The current coronavirus disease 2019 (COVID-19) pandemic presents a global challenge for managing acutely ill patients and complications from viral infection. Systemic inflammation accompanied by a “cytokine storm,” hemostasis alterations and severe vasculitis have all been reported to occur with COVID-19, and emerging evidence suggests that dysregulation of lipid transport may contribute to some of these complications. Here, we aim to summarize the current understanding of the potential mechanisms related to COVID-19 dyslipidemia and propose possible adjunctive type therapeutic approaches that modulate lipids and lipoproteins. Specifically, we hypothesize that changes in the quantity and composition of high-density lipoprotein (HDL) that occurs with COVID-19 can significantly decrease the anti-inflammatory and anti-oxidative functions of HDL and could contribute to pulmonary inflammation. Furthermore, we propose that lipoproteins with oxidized phospholipids and fatty acids could lead to virus-associated organ damage via overactivation of innate immune scavenger receptors. Restoring lipoprotein function with ApoA-I raising agents or blocking relevant scavenger receptors with neutralizing antibodies could, therefore, be of value in the treatment of COVID-19. Finally, we discuss the role of omega-3 fatty acids transported by lipoproteins in generating specialized proresolving mediators and how together with anti-inflammatory drugs, they could decrease inflammation and thrombotic complications associated with COVID-19.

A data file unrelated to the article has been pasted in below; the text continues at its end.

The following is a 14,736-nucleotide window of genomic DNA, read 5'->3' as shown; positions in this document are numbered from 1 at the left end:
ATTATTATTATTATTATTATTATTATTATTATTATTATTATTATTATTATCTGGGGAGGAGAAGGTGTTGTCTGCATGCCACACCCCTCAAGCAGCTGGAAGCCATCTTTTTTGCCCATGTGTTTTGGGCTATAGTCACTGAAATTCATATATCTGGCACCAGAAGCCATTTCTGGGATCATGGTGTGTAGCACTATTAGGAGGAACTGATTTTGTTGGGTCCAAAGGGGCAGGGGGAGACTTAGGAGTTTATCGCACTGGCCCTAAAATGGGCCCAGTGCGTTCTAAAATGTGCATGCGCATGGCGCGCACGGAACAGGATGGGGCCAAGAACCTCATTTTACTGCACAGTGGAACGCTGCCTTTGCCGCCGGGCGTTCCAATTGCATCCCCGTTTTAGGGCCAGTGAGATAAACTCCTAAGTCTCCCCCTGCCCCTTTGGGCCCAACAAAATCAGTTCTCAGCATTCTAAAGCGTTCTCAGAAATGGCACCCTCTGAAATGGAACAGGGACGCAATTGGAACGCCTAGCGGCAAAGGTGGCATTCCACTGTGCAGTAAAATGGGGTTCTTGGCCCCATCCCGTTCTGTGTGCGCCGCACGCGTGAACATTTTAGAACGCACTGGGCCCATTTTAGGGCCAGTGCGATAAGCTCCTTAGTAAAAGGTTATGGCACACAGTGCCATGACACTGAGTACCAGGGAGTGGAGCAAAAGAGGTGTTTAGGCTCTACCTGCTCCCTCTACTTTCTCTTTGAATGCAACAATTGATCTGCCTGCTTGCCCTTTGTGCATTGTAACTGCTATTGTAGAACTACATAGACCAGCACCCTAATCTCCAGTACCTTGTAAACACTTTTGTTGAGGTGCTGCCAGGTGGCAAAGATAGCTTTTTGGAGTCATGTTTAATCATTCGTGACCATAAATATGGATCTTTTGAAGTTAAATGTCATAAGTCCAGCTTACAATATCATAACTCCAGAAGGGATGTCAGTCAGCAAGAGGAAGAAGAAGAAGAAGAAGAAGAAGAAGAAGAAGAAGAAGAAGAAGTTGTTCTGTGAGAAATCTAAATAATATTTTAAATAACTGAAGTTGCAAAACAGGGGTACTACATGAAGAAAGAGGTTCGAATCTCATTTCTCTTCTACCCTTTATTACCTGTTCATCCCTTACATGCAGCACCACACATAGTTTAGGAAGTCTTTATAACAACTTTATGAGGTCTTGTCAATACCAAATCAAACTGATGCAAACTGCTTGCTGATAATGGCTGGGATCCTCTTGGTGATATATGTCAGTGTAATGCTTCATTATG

Keywords: COVID-19; dyslipidemia; inflammation; lipoproteins; oxidation.
Full Article : https://www.ncbi.nlm.nih.gov/pmc/articles/PMC7361619/